Fork In The Road, an American/burger restaurant in Arlington at 1821 S. Fielder Rd., is closing after nine years in business, with its final day on Saturday December 3, or until supplies last. According to a Facebook post, the restaurant said that it was unable to stay open with price increases, shortages, and rent increases, and it was time to retire.

M & M Steak House, a longtime steakhouse in the Stockyards at 1109 NW 28th St., is officially closed. The restaurant, which first opened in 1965 as a Czech-style steakhouse called Papa Joe's, had not reopened since the pandemic. Owner Keith Kidwill, who also owns Margie's Original Italian Kitchen on Camp Bowie Boulevard, told the FWST the space is now for rent.

Boho Bistro will no longer be the on-site caterer for The Woman’s Club of Fort Worth. According to an email sent out to Woman's Club members, Boho will also no longer be serving food in the Tea Room, and will no longer be renting the kitchen. Boho is out!

Blue Mesa Grill has a new Holiday Fajita Party Pack To-Go, with queso, guacamole, chicken taquitos, steak & chicken fajitas, adobe pie, black beans, coconut lime rice, toppings, tortillas, and brownies with a cajeta swirl. $195 serves 8 people. It's available through December 31; order at bluemesagrill.com.

Blue Goose Cantina is offering its annual homemade Box O’ Tamales in pork, chicken, jalapeño, and cheese options, with three sauces - Salsa Verde, chili con carne, and queso. The boxes are $30, and require a 24-hour minimum advance order on BlueGooseCantina.com. Click ‘Order Now,’ and select the nearest restaurant and date needed.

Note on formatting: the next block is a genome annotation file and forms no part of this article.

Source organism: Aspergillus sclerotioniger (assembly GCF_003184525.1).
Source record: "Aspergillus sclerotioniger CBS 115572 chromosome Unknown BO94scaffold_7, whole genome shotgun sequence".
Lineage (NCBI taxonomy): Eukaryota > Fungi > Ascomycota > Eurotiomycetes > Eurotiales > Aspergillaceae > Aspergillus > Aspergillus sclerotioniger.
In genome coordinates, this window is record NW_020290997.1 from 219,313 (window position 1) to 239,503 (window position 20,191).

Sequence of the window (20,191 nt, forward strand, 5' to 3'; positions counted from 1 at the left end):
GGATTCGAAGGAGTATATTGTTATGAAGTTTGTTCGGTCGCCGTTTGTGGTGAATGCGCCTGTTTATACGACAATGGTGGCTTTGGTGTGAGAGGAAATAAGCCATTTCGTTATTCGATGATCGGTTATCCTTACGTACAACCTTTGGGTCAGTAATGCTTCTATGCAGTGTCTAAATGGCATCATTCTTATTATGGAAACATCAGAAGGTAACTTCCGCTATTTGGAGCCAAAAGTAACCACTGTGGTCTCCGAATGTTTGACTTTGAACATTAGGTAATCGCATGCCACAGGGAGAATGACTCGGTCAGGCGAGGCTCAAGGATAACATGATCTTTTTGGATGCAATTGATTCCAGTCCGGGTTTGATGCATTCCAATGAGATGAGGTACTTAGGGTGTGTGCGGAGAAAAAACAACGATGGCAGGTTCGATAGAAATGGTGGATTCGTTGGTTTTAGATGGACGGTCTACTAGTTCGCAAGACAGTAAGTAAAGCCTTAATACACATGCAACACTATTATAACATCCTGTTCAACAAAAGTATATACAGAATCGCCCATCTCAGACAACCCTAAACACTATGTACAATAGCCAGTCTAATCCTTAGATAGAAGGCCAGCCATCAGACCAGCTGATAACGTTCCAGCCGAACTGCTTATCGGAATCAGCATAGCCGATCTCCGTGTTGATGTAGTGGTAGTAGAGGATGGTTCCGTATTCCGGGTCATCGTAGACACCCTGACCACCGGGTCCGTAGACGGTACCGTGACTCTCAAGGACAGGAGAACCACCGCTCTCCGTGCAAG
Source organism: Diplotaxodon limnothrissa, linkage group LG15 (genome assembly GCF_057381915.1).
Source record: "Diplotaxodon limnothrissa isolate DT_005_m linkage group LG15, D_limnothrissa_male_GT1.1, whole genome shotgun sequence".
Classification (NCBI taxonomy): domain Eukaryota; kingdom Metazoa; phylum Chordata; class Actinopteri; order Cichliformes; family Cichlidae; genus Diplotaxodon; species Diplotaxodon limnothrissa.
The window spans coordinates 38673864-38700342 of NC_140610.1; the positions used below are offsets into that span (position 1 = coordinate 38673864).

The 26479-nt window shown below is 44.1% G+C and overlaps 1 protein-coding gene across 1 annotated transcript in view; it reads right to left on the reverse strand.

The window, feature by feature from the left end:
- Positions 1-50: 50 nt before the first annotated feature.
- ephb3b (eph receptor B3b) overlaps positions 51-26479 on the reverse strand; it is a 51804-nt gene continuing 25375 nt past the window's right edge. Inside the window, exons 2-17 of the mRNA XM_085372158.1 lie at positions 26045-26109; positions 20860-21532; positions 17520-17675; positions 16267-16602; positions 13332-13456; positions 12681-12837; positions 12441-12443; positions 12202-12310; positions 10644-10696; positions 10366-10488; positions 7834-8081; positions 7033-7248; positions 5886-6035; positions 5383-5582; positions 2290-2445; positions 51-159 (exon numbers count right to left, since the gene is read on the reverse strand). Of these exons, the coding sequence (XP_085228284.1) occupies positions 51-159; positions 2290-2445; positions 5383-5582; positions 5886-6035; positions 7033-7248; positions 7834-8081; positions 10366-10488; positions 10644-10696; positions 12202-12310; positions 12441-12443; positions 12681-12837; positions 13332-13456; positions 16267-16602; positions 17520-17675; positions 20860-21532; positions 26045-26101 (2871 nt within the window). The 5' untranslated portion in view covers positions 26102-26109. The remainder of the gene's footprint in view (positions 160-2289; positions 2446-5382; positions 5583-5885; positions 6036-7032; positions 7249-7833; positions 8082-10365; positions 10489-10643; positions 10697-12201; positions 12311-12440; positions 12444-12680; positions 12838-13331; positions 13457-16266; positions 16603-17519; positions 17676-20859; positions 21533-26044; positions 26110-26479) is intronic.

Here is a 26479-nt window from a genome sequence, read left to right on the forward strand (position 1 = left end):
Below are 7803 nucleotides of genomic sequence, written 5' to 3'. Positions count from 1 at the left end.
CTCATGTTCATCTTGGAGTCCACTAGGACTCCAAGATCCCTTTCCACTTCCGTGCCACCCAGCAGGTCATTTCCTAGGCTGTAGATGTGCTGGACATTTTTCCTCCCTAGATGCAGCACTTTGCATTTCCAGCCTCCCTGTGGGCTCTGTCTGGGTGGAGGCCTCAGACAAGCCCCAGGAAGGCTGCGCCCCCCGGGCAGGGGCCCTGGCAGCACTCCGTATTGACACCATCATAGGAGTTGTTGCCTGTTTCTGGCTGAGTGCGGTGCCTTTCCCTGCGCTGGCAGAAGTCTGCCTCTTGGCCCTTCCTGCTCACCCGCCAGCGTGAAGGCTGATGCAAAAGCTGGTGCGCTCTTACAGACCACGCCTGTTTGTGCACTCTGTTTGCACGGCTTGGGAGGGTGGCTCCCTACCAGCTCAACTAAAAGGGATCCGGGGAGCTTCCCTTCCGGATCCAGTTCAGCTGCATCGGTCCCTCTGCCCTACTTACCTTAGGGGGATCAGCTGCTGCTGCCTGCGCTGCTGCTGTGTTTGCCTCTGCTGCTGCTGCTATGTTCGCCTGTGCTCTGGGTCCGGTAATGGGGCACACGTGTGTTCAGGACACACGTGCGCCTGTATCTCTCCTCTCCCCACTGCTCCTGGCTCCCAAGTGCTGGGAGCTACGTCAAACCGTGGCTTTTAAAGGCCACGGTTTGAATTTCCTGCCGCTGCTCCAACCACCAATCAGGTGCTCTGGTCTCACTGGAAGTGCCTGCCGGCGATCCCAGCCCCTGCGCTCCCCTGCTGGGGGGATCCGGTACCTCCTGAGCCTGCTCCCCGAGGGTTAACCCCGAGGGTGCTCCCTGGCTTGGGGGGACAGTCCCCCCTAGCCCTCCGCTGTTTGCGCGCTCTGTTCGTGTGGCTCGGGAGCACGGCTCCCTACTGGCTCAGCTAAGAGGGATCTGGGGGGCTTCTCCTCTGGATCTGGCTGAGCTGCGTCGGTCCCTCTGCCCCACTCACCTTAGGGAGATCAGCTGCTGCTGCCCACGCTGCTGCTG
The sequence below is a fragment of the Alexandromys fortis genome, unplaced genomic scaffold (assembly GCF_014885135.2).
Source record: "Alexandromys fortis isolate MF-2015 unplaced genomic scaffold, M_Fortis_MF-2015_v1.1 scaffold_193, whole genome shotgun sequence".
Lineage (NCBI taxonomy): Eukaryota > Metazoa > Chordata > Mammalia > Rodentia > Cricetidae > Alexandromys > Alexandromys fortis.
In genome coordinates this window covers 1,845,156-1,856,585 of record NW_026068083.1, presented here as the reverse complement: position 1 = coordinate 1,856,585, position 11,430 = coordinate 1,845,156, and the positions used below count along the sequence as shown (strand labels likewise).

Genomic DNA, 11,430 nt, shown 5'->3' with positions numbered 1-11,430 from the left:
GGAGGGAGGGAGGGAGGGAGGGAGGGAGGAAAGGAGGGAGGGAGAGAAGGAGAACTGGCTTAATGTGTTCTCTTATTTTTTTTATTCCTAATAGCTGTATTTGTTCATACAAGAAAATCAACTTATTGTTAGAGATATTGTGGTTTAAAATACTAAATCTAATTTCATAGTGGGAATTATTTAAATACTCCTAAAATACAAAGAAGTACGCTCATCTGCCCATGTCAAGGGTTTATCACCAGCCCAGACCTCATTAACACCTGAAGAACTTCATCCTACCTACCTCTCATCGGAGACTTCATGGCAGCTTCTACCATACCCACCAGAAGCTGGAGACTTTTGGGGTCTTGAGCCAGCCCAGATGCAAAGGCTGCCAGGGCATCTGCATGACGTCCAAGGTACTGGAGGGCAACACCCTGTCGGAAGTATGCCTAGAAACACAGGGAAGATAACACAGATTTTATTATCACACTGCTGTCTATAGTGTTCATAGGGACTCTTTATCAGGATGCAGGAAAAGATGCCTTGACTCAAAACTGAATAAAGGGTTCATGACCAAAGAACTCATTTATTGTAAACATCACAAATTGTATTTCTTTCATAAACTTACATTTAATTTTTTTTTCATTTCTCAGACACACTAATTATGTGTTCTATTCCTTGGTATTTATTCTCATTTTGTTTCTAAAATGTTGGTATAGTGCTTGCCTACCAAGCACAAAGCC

Snooze an A.M. Eatery has a limited-edition Cranberry Orange Pancake, a buttermilk pancake topped with orange crème anglaise, cranberry coulis, cranberry mascarpone, and almond streusel, available through December 31. Proceeds from the purchase will be donated to World Central Kitchen.

BoomerJack’s Bar and Grill has a new winter menu with $8 items including Brown Bag Burger, Bottomless Soup & Salad, BLT, and a Grilled Chicken Sandwich. The Fat Jack Sampler is a sampler for the table with Boneless Wings, Mozzarella Bites, Brisket Quesadillas, Fried Pickles, and Jack’s Skillet Queso with tortilla chips, for $35. Holiday items include Boozy Hot Chocolate and Tableside S'mores.

Aw Shucks and Big Shucks Oyster Bar now have whole Key lime pies for preorder only, through the month of December. The pies are made in-house daily and 24-hour minimum notice is required. A 9-inch pie is $30.

Razzoo’s Cajun Cafe has introduced a new holiday cocktail called the Berry Blitzen, served in a Hurricane glass with Jack Daniels, Ancho Reyes Chile Liqueur, Finest Call Raspberry, honey syrup, and lemonade, topped with a Red Bull. They're also bringing back Angry Balls, a pint of Angry Orchard Hard Cider paired with a shot of Fireball Cinnamon Whiskey.

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Stephanie Allmon Merry contributed to this story.